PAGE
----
Southern Scribe
    our culture of storytelling




Elvis and Tupelo

by Joyce Dixon 


What is the magic of Elvis?  It may be as simple as a southern boy making his way out of poverty, while remembering the traditions of family, faith, and good manners.  Elvis never forgot these things, and this foundation was created during his youth in Tupelo, Mississippi. 

Elvis Presley would have turned 70 on January 8, 2005.  A glitzy celebration will be taking place at Graceland in Memphis.  However, the down home variety takes place at the Elvis Presley Birthplace Park in Tupelo, where visitors see how he remembered old friends through letters, photographs, and mementos.  

The Elvis Presley Birthplace Park features the two-room shotgun Presley home, which has been restored to its original condition. The garden commemorates his Tupelo period with the Walk of Life and Fountain of Life with markers for each year of Elvis’ life. The Story Wall offers memories of his childhood friends. Most impressive is a bronze statue of Elvis at age thirteen.

The Memorial Chapel draws wedding couples from all over the world. The room holds approximately 50 and features vibrant stained glass windows as Elvis singing gospel music plays in the background. 

The Elvis Presley Museum documents the King’s life through photographs, letters, costumes, and other personal items. Since many have been donated from his Tupelo friends, there is an intimacy that is absent in other collections. 

The town of Tupelo has historic markers around town to mark the key influences on Elvis. One is at the Tupelo Hardware, where in 1946 Gladys Presley purchased a guitar for her son after pulling his attention from a .22 caliber rifle. His pastor taught him how to play, then it became a common sight to see Elvis with his guitar. Another historic marker is at Milam Junior High, where in 1948 Elvis played his guitar and sang a farewell tribute to friends before his family moved to Memphis.

In 1956, Elvis Presley returned to Tupelo fairgrounds to perform a benefit concert for the City of Tupelo. The proceeds were used to purchase his birthplace and make a park for the neighborhood children. As the park evolved into a celebration of the life of Elvis, the grounds still prove to be a place for families to relax and enjoy. More than 100,000 visitors from all over the world tour the Elvis Birthplace Park each year.  

Elvis Presley was a beacon of hope for the young people of Tupelo. Local author Peggy Webb remembers his imprint on her life:  

"The impact of his music was universal. During his 1956 concert in Tupelo teenagers screamed, threw scarves, fainted and swooned. His music trampled convention, ripped through inhibitions and gave kids a reason to feel passion.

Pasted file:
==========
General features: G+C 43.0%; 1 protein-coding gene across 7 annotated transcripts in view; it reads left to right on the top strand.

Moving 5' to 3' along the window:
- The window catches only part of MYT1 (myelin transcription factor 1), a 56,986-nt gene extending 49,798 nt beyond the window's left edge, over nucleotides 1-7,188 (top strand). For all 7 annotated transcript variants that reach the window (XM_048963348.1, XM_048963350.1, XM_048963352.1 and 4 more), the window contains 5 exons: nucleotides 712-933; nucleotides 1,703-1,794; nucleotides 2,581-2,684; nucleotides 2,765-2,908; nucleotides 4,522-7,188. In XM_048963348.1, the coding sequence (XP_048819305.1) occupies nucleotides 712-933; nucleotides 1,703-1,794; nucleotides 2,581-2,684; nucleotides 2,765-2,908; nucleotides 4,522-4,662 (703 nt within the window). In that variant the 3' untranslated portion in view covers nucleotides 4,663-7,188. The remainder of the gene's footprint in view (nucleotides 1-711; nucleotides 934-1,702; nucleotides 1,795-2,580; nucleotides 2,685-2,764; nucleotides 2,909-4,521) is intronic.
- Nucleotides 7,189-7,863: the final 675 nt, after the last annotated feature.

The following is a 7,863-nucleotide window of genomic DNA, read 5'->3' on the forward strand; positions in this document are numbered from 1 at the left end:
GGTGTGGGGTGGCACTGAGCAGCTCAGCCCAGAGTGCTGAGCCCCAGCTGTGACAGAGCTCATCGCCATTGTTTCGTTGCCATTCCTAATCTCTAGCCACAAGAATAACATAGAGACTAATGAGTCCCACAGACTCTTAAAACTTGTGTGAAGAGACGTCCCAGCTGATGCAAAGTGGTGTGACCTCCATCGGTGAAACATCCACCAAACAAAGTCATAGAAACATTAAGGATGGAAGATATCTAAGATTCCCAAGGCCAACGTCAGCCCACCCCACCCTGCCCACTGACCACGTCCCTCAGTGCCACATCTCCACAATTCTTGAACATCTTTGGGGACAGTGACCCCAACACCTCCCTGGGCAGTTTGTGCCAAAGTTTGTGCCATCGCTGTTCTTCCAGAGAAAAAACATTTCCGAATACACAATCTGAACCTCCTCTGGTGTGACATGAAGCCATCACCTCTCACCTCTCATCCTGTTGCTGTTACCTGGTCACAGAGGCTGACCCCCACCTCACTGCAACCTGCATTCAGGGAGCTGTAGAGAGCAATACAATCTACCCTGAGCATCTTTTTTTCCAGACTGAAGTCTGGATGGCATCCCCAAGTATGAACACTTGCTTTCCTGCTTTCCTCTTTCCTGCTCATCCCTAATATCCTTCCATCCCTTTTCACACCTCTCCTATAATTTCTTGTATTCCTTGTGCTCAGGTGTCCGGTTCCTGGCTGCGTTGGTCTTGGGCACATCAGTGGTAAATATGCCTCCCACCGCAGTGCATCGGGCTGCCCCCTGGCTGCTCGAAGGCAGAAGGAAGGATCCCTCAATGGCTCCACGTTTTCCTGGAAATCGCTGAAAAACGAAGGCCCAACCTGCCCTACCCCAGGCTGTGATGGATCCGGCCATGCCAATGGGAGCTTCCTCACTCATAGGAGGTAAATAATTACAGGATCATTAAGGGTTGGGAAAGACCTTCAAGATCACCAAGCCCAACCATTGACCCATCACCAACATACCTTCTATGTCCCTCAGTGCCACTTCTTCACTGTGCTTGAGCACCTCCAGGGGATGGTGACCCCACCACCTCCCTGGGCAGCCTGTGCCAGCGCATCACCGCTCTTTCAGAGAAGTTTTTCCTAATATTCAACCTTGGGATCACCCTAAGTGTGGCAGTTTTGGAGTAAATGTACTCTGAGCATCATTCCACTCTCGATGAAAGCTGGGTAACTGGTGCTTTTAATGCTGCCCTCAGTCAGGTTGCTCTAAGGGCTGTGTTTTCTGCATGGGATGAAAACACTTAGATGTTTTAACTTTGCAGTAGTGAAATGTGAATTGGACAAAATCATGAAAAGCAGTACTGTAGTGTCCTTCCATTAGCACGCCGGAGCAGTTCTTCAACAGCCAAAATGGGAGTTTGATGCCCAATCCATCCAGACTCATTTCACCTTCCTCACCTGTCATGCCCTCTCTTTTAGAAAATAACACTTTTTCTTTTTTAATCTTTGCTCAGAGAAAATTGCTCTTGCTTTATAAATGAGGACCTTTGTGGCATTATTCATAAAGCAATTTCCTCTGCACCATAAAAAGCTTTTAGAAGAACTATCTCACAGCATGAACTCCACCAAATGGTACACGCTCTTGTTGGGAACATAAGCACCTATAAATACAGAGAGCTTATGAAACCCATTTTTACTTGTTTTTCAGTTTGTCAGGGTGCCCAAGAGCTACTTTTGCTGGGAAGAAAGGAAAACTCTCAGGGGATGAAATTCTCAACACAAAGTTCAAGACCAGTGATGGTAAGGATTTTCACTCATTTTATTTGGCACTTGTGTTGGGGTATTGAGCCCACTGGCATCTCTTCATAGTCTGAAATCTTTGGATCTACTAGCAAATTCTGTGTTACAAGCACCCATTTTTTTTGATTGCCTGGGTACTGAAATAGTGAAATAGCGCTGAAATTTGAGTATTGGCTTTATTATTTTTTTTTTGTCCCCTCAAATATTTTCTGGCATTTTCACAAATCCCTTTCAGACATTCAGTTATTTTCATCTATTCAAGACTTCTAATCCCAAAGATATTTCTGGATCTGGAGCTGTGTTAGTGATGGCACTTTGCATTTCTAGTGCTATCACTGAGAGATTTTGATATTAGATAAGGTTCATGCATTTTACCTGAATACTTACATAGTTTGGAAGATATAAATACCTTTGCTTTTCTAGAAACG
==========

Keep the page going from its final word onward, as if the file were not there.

"But it was Elvis's personal story that resonated most with Tupelo's teens. He grew up dirt poor, and everybody in town knew it. Nobody expected him to amount to a hill of beans, as the old saying goes.

"Not only did he escape the prison of poverty, but he proved all the nay sayers wrong. With his swiveling hips and his honey-dipped voice, he proved that even a country boy from a two-room shanty could become a king.

"I was a teenager during Elvis's ride to fame, and he gave me the inspiration to dream big and let nothing stand in the way of those dreams."








        Tupelo author Peggy Webb at the Fountain of Life.

The aura of Elvis Presley continues to grow.  New biographies and revamped CD collections hit the shelves are always in production. This spring, the music of the King is coming to Broadway in the musical “All Shook Up”.

His magic inspires novels, such as The Year the Music Changed: The Letters of Achsa McEachern-Isaacs and Elvis Presley by Diane Coulter Thomas (Toby Press, September 2005).

The boy from Tupelo will continue to touch and inspire for many years to come. 

Elvis Presley Festival in Tupelo
June 3-5, 2005

Travel Resources

Elvis Presley Birthplace Park 
Official Elvis Web Site
Tupelo Convention and Visitors Bureau  


50th Anniversaries 

March 3, 1955.  Truck driver Elvis Aron Presley made his first TV appearance on the “Lousiana Hayride”. He followed the appearance with a trip to New York City to audition for Arthur Godfrey’s “Talent Scouts” program, but Godfrey passed. Likewise, the Grand Ole Opry thought Elvis should remain a truck driver. However, the record-buying public would soon be caught up in Elvis-mania. 

November 22, 1955. RCA Victor paid $25,000 to Sun Records and Sam Philips for the rights to Elvis Presley.


© 2005, Joyce Dixon, All Rights Reserved